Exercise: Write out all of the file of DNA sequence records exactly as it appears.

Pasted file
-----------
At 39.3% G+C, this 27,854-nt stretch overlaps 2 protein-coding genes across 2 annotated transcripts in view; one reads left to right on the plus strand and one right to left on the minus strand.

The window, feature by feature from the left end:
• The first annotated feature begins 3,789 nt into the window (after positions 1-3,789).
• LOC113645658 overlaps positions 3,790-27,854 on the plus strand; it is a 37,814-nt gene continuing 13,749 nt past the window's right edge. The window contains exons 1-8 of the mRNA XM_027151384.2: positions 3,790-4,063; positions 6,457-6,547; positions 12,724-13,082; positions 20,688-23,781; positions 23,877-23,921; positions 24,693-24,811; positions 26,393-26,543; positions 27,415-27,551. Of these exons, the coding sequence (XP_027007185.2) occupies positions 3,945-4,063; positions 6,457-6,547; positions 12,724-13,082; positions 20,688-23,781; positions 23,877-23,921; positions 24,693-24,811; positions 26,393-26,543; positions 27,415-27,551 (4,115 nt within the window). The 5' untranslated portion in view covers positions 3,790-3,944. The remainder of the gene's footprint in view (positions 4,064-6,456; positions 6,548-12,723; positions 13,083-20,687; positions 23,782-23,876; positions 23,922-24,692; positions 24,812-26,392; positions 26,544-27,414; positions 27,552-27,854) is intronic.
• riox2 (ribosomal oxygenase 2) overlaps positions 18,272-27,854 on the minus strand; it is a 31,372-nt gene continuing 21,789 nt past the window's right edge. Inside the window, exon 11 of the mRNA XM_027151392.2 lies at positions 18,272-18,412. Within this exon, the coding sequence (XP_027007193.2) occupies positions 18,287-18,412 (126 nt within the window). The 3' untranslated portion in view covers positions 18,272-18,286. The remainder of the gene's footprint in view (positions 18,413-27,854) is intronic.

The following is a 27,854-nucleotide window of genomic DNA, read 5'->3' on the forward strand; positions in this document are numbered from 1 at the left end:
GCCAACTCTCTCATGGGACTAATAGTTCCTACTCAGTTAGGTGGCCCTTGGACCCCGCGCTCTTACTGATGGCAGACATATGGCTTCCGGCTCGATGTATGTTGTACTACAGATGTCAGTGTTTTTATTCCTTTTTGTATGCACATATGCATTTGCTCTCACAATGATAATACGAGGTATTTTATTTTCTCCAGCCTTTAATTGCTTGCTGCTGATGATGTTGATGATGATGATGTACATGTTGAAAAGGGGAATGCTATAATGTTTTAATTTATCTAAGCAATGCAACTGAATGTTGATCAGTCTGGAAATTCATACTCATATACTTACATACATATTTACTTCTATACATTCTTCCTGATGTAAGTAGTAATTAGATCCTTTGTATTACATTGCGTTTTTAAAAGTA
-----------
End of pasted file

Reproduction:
At 39.3% G+C, this 27,854-nt stretch overlaps 2 protein-coding genes across 2 annotated transcripts in view; one reads left to right on the plus strand and one right to left on the minus strand.

The window, feature by feature from the left end:
• The first annotated feature begins 3,789 nt into the window (after positions 1-3,789).
• LOC113645658 overlaps positions 3,790-27,854 on the plus strand; it is a 37,814-nt gene continuing 13,749 nt past the window's right edge. The window contains exons 1-8 of the mRNA XM_027151384.2: positions 3,790-4,063; positions 6,457-6,547; positions 12,724-13,082; positions 20,688-23,781; positions 23,877-23,921; positions 24,693-24,811; positions 26,393-26,543; positions 27,415-27,551. Of these exons, the coding sequence (XP_027007185.2) occupies positions 3,945-4,063; positions 6,457-6,547; positions 12,724-13,082; positions 20,688-23,781; positions 23,877-23,921; positions 24,693-24,811; positions 26,393-26,543; positions 27,415-27,551 (4,115 nt within the window). The 5' untranslated portion in view covers positions 3,790-3,944. The remainder of the gene's footprint in view (positions 4,064-6,456; positions 6,548-12,723; positions 13,083-20,687; positions 23,782-23,876; positions 23,922-24,692; positions 24,812-26,392; positions 26,544-27,414; positions 27,552-27,854) is intronic.
• riox2 (ribosomal oxygenase 2) overlaps positions 18,272-27,854 on the minus strand; it is a 31,372-nt gene continuing 21,789 nt past the window's right edge. Inside the window, exon 11 of the mRNA XM_027151392.2 lies at positions 18,272-18,412. Within this exon, the coding sequence (XP_027007193.2) occupies positions 18,287-18,412 (126 nt within the window). The 3' untranslated portion in view covers positions 18,272-18,286. The remainder of the gene's footprint in view (positions 18,413-27,854) is intronic.

The following is a 27,854-nucleotide window of genomic DNA, read 5'->3' on the forward strand; positions in this document are numbered from 1 at the left end:
GCCAACTCTCTCATGGGACTAATAGTTCCTACTCAGTTAGGTGGCCCTTGGACCCCGCGCTCTTACTGATGGCAGACATATGGCTTCCGGCTCGATGTATGTTGTACTACAGATGTCAGTGTTTTTATTCCTTTTTGTATGCACATATGCATTTGCTCTCACAATGATAATACGAGGTATTTTATTTTCTCCAGCCTTTAATTGCTTGCTGCTGATGATGTTGATGATGATGATGTACATGTTGAAAAGGGGAATGCTATAATGTTTTAATTTATCTAAGCAATGCAACTGAATGTTGATCAGTCTGGAAATTCATACTCATATACTTACATACATATTTACTTCTATACATTCTTCCTGATGTAAGTAGTAATTAGATCCTTTGTATTACATTGCGTTTTTAAAAGTA